Focus on... Elephant & Castle: Take a stroll through Elephant Park

WHEN you think of Elephant & Castle, your first thought probably isn’t “green”. But a £1.6bn regeneration scheme is aiming to make it the greenest place in Britain.

By green, we mean eco-friendly, of course, but there’s also going to be a fair amount of God’s own carpet around as well. In 2024, you should walk out of a modernised Tube station into Elephant Park, the largest public green space to be built in central London for 70 years.

“We’re not on a river or on the oceanfront but the Heygate Estate was designed to be surrounded by trees,” says Pascal Mittermaier, project director for Lend Lease, joint developers with Southwark Council. “So we started thinking what we could do with that and one thing led to another until everything in the park served an important ecological function.

“There will be French shrubberies that are designed to absorb rainwater and we’ll use that somewhere else.”

Development partner Delancey is responsible for revamping the concrete brutalism of the 1970s shopping centre, while Mittermaier’s team focus on the park, One The Elephant (a 37-storey landmark), and transforming the Heygate Estate, which has been ripe for an overhaul for decades.

In total, Elephant and Castle is set to see around 3,000 new homes sprout up within the next 10 years, 25 per cent of them classed as affordable housing. It’s a huge undertaking but Mittermaier wants to prove that sustainability sells and it can be delivered on budget. “It’s a very deep personal passion of mine. I believe you can find outcomes that are good for people, planet, and profit. Not only will this be a desirable place to live, it will also be a great product and we’ll make these things work for no extra cost.”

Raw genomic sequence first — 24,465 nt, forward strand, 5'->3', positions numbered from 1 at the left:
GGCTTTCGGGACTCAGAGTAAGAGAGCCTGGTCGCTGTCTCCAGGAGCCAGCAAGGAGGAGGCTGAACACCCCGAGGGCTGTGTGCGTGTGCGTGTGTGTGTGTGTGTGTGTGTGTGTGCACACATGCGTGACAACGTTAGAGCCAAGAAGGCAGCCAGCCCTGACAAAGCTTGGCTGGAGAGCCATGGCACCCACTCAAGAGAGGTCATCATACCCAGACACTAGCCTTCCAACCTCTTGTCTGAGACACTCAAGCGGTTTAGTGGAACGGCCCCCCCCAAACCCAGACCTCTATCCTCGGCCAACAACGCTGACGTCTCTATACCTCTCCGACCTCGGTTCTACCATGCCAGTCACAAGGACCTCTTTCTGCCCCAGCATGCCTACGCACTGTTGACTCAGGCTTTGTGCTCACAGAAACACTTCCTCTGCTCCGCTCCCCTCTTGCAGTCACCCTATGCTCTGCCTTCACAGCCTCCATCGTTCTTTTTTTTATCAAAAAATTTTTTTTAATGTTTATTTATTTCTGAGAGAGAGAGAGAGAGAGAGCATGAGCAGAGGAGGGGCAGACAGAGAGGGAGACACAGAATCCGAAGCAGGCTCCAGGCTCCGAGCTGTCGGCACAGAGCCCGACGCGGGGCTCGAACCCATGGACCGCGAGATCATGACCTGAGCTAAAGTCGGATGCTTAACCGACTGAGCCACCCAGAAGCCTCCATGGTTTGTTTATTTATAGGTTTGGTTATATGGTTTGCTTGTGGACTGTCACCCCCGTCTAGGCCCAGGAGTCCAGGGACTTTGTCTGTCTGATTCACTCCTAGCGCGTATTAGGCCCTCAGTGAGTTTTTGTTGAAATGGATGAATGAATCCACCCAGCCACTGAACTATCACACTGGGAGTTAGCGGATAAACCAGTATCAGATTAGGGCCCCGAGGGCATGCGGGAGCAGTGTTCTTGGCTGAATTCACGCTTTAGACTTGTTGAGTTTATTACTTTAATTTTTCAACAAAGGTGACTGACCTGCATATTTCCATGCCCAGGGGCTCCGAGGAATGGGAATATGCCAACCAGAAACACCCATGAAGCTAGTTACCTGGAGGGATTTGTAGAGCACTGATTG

In the early stages of development, the team has been experimenting with innovative technologies such as “grey water toilets” that flush using recycled water from your sink; photocatalytic paint that absorbs toxins from the air; entire homes built from cross-laminated timber; and townhouses that are so well-insulated they don’t need central heating.

Delegates from Copenhagen and Tokyo have already visited to hear of the plans and it’s one of only three developments in the world to be a Clinton Climate Participant, a world leader in sustainable urban regeneration. But all this is necessary, Mittermaier says, if we’re to comfortably live in London with an extra million people in it by 2025.

The eco-showpiece of the regeneration is an energy centre that’s part educational exhibtion and part functional generator. It will display how much energy each residential block is using to pit each against the other and spur them on to be carbon neutral.

“We’re hoping it will be a bit of fun and encouragement for the people living there,” Mittermaier explains. “But it also serves a really important function which is to make a connection between cause and effect so people can see the consequence of their energy consumption. When you think of all the stress points that there are for people living in somewhere like London, I believe this development has a solution for each one of those. I think it will be used as a blueprint for sustainable living, not only elsewhere in London, but for mega-cities in general.”

For more information, visit

Related articles